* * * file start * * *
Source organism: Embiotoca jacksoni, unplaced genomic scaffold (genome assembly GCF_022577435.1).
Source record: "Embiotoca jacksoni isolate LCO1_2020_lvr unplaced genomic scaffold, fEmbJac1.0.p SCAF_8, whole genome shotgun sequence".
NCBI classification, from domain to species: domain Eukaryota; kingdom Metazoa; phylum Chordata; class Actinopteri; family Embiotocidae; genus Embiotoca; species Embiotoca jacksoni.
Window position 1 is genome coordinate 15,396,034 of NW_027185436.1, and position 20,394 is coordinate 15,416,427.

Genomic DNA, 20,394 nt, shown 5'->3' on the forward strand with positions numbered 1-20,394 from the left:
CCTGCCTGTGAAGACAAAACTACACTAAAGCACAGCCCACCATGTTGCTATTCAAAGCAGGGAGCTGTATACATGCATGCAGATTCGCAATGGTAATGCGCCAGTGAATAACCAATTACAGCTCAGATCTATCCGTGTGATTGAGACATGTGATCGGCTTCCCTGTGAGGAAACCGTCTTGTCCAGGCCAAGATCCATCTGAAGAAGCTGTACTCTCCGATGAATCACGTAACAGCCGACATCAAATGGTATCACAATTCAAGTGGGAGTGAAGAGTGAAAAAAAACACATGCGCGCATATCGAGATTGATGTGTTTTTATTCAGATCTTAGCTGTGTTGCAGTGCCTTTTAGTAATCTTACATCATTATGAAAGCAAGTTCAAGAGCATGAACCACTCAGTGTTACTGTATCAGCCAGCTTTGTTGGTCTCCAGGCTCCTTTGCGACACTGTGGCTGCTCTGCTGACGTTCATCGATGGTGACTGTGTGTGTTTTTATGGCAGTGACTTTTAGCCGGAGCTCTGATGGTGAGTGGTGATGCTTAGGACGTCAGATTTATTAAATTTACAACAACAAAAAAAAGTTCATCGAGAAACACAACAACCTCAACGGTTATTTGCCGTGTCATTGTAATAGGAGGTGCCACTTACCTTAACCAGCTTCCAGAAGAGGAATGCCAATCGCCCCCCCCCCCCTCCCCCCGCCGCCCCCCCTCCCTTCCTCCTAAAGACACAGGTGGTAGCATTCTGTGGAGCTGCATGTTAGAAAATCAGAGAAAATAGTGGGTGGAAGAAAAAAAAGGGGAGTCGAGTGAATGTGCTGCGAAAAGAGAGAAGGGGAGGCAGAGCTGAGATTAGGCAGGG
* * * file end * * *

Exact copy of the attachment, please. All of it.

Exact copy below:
Source organism: Embiotoca jacksoni, unplaced genomic scaffold (genome assembly GCF_022577435.1).
Source record: "Embiotoca jacksoni isolate LCO1_2020_lvr unplaced genomic scaffold, fEmbJac1.0.p SCAF_8, whole genome shotgun sequence".
NCBI classification, from domain to species: domain Eukaryota; kingdom Metazoa; phylum Chordata; class Actinopteri; family Embiotocidae; genus Embiotoca; species Embiotoca jacksoni.
Window position 1 is genome coordinate 15,396,034 of NW_027185436.1, and position 20,394 is coordinate 15,416,427.

Genomic DNA, 20,394 nt, shown 5'->3' on the forward strand with positions numbered 1-20,394 from the left:
CCTGCCTGTGAAGACAAAACTACACTAAAGCACAGCCCACCATGTTGCTATTCAAAGCAGGGAGCTGTATACATGCATGCAGATTCGCAATGGTAATGCGCCAGTGAATAACCAATTACAGCTCAGATCTATCCGTGTGATTGAGACATGTGATCGGCTTCCCTGTGAGGAAACCGTCTTGTCCAGGCCAAGATCCATCTGAAGAAGCTGTACTCTCCGATGAATCACGTAACAGCCGACATCAAATGGTATCACAATTCAAGTGGGAGTGAAGAGTGAAAAAAAACACATGCGCGCATATCGAGATTGATGTGTTTTTATTCAGATCTTAGCTGTGTTGCAGTGCCTTTTAGTAATCTTACATCATTATGAAAGCAAGTTCAAGAGCATGAACCACTCAGTGTTACTGTATCAGCCAGCTTTGTTGGTCTCCAGGCTCCTTTGCGACACTGTGGCTGCTCTGCTGACGTTCATCGATGGTGACTGTGTGTGTTTTTATGGCAGTGACTTTTAGCCGGAGCTCTGATGGTGAGTGGTGATGCTTAGGACGTCAGATTTATTAAATTTACAACAACAAAAAAAAGTTCATCGAGAAACACAACAACCTCAACGGTTATTTGCCGTGTCATTGTAATAGGAGGTGCCACTTACCTTAACCAGCTTCCAGAAGAGGAATGCCAATCGCCCCCCCCCCCCTCCCCCCGCCGCCCCCCCTCCCTTCCTCCTAAAGACACAGGTGGTAGCATTCTGTGGAGCTGCATGTTAGAAAATCAGAGAAAATAGTGGGTGGAAGAAAAAAAAGGGGAGTCGAGTGAATGTGCTGCGAAAAGAGAGAAGGGGAGGCAGAGCTGAGATTAGGCAGGG